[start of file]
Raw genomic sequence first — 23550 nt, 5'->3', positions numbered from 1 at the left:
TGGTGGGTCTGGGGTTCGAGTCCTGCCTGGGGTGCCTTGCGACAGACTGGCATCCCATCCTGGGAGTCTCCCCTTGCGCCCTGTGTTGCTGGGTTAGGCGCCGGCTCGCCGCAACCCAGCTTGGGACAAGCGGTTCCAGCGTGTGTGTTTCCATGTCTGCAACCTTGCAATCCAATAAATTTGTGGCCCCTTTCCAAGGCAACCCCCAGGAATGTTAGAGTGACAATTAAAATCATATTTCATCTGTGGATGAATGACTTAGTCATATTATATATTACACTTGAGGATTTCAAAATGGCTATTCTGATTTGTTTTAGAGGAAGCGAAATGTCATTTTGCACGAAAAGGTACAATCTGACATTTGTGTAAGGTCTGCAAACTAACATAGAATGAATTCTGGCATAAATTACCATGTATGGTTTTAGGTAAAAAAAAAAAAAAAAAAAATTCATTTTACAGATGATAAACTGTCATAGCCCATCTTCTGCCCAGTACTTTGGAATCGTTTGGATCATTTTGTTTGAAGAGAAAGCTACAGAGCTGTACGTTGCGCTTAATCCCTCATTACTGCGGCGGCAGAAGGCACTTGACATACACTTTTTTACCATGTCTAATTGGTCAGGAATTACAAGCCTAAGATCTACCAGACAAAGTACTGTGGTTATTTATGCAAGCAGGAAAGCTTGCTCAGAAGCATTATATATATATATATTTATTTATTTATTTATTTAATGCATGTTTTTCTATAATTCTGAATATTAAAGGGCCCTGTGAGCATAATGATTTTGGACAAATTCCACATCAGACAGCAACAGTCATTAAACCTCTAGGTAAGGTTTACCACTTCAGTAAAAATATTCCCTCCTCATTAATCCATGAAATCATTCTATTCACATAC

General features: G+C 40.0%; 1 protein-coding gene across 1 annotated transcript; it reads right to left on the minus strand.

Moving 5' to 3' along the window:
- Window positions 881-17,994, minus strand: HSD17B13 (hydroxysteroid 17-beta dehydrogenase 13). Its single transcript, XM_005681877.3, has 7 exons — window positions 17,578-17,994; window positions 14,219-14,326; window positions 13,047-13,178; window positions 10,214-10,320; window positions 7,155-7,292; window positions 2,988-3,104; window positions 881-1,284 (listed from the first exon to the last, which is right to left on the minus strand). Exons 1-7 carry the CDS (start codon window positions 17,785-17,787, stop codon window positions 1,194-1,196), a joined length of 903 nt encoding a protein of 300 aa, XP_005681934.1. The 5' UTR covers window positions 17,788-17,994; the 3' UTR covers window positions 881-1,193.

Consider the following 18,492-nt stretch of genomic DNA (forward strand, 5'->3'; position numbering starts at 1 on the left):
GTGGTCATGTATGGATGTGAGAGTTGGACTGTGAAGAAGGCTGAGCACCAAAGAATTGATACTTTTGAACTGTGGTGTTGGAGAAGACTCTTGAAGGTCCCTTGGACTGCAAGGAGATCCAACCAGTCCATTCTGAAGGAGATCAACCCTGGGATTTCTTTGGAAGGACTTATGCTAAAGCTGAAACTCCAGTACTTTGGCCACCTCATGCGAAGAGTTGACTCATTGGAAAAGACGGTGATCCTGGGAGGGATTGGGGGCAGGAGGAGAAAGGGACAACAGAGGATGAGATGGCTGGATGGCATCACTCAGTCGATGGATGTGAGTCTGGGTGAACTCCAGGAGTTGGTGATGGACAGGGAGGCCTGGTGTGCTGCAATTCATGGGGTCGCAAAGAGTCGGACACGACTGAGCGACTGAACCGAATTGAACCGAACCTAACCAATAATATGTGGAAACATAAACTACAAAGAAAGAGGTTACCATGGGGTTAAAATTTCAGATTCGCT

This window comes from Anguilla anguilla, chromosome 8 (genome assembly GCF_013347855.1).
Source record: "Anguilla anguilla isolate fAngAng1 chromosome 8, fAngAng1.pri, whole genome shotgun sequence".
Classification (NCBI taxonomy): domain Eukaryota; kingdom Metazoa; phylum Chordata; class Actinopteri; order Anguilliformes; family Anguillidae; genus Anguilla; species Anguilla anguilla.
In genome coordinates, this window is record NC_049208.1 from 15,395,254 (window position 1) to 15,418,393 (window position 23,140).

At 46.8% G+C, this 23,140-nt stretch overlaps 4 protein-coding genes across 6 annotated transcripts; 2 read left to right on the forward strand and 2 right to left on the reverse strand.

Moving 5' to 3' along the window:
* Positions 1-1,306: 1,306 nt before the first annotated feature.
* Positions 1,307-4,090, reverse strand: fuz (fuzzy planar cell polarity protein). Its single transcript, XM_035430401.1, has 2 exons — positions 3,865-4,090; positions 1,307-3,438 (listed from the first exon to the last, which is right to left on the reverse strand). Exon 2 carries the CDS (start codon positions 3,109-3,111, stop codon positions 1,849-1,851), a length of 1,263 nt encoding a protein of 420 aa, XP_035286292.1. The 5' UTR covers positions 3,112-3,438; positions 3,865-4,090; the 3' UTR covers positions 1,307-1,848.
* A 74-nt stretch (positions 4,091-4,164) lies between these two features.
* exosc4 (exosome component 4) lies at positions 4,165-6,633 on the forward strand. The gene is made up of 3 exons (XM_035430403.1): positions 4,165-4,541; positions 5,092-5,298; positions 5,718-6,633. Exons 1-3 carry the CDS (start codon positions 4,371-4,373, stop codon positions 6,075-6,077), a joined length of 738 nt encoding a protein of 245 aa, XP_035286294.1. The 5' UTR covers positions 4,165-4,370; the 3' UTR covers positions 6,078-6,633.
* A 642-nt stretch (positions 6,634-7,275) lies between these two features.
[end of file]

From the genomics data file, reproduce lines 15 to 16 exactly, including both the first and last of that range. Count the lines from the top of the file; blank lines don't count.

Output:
* Positions 1,307-4,090, reverse strand: fuz (fuzzy planar cell polarity protein). Its single transcript, XM_035430401.1, has 2 exons — positions 3,865-4,090; positions 1,307-3,438 (listed from the first exon to the last, which is right to left on the reverse strand). Exon 2 carries the CDS (start codon positions 3,109-3,111, stop codon positions 1,849-1,851), a length of 1,263 nt encoding a protein of 420 aa, XP_035286292.1. The 5' UTR covers positions 3,112-3,438; positions 3,865-4,090; the 3' UTR covers positions 1,307-1,848.
* A 74-nt stretch (positions 4,091-4,164) lies between these two features.